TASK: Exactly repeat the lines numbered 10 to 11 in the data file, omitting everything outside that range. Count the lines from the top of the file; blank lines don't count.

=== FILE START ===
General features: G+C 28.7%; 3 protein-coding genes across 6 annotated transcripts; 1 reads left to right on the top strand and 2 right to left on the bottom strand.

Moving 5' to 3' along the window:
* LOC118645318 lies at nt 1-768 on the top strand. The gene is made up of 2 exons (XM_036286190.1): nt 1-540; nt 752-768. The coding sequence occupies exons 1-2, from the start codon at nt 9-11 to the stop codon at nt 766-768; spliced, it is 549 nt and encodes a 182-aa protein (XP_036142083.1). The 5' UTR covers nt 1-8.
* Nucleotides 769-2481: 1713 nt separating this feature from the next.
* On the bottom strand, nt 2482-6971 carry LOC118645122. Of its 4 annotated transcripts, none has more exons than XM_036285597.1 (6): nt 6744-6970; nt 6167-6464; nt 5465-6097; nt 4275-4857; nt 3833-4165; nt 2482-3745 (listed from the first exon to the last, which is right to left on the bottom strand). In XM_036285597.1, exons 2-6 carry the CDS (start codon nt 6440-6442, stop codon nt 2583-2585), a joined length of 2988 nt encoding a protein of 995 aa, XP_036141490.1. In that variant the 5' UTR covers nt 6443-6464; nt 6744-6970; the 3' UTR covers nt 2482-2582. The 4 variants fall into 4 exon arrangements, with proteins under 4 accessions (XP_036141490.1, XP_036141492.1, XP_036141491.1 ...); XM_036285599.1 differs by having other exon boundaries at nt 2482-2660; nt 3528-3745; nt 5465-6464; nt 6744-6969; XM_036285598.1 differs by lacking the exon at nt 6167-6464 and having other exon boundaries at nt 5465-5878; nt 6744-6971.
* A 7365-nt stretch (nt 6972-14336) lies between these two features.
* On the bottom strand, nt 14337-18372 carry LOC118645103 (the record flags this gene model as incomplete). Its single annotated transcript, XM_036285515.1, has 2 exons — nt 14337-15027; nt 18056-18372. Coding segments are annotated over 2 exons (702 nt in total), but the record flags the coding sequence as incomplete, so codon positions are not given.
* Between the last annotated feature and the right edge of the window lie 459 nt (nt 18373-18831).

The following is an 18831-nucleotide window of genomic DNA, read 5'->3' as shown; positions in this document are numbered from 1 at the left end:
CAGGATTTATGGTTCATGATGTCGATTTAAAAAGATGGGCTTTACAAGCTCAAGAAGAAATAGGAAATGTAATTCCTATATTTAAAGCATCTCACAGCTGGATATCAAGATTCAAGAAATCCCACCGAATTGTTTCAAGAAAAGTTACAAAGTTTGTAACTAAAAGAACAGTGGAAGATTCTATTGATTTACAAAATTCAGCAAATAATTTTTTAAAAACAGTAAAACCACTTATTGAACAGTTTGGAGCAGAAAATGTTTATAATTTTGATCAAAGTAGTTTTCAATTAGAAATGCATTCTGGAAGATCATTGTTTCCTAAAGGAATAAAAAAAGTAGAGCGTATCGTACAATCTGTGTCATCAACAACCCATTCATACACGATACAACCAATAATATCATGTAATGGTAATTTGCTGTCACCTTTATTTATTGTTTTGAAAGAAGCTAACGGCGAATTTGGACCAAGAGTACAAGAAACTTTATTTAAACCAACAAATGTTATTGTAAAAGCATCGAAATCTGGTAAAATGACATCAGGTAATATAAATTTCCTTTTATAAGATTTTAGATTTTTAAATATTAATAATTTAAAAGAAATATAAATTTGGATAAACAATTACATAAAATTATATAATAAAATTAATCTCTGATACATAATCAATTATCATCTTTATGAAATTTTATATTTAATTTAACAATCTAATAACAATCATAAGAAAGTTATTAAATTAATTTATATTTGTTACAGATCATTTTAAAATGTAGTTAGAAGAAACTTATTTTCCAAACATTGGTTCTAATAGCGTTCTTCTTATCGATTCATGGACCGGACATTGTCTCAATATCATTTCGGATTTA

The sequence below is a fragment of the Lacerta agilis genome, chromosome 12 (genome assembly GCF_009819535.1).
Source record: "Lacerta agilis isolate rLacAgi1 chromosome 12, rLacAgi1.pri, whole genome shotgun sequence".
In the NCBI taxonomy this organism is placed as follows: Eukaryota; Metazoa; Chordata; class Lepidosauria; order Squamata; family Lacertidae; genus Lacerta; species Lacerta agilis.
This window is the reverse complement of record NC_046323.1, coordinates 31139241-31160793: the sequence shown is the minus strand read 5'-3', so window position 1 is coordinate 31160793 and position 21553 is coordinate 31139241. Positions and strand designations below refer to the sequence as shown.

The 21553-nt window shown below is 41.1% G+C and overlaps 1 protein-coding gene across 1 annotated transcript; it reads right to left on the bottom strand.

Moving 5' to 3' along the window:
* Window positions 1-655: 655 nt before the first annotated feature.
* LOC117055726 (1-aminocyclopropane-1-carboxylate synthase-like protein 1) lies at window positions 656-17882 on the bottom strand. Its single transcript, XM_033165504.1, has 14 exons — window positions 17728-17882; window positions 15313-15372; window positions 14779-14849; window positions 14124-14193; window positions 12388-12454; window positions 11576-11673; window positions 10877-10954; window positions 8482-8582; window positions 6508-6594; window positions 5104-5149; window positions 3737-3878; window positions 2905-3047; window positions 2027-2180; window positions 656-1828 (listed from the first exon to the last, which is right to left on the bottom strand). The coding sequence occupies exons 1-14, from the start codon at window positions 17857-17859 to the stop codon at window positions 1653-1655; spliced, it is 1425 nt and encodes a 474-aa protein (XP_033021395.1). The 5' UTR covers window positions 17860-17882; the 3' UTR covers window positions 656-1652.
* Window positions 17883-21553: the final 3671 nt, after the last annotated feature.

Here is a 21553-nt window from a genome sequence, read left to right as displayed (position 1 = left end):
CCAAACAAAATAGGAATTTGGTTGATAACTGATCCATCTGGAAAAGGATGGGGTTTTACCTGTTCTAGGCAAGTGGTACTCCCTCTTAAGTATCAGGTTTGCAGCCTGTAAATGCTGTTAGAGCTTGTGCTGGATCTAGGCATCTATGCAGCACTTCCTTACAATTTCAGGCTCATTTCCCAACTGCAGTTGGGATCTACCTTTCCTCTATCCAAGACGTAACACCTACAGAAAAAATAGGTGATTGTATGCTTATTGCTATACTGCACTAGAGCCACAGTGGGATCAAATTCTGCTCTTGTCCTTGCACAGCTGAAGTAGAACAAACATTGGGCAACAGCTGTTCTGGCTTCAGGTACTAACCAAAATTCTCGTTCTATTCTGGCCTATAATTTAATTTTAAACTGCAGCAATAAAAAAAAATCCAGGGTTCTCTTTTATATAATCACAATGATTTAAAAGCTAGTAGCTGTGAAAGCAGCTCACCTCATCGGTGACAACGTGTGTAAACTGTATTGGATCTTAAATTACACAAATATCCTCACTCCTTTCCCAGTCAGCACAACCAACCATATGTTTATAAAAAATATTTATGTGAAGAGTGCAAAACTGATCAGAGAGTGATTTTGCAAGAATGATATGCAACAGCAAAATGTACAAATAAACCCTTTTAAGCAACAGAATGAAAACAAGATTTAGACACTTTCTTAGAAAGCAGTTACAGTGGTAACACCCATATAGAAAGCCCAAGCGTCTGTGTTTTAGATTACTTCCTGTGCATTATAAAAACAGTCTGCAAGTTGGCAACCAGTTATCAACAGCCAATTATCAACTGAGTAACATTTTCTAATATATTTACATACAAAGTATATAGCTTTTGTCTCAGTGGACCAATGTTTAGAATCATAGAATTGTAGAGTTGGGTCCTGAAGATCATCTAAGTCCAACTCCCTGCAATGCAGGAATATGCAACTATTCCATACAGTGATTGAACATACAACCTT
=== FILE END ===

CAGGATTTATGGTTCATGATGTCGATTTAAAAAGATGGGCTTTACAAGCTCAAGAAGAAATAGGAAATGTAATTCCTATATTTAAAGCATCTCACAGCTGGATATCAAGATTCAAGAAATCCCACCGAATTGTTTCAAGAAAAGTTACAAAGTTTGTAACTAAAAGAACAGTGGAAGATTCTATTGATTTACAAAATTCAGCAAATAATTTTTTAAAAACAGTAAAACCACTTATTGAACAGTTTGGAGCAGAAAATGTTTATAATTTTGATCAAAGTAGTTTTCAATTAGAAATGCATTCTGGAAGATCATTGTTTCCTAAAGGAATAAAAAAAGTAGAGCGTATCGTACAATCTGTGTCATCAACAACCCATTCATACACGATACAACCAATAATATCATGTAATGGTAATTTGCTGTCACCTTTATTTATTGTTTTGAAAGAAGCTAACGGCGAATTTGGACCAAGAGTACAAGAAACTTTATTTAAACCAACAAATGTTATTGTAAAAGCATCGAAATCTGGTAAAATGACATCAGGTAATATAAATTTCCTTTTATAAGATTTTAGATTTTTAAATATTAATAATTTAAAAGAAATATAAATTTGGATAAACAATTACATAAAATTATATAATAAAATTAATCTCTGATACATAATCAATTATCATCTTTATGAAATTTTATATTTAATTTAACAATCTAATAACAATCATAAGAAAGTTATTAAATTAATTTATATTTGTTACAGATCATTTTAAAATGTAGTTAGAAGAAACTTATTTTCCAAACATTGGTTCTAATAGCGTTCTTCTTATCGATTCATGGACCGGACATTGTCTCAATATCATTTCGGATTTA

The sequence below is a fragment of the Lacerta agilis genome, chromosome 12 (genome assembly GCF_009819535.1).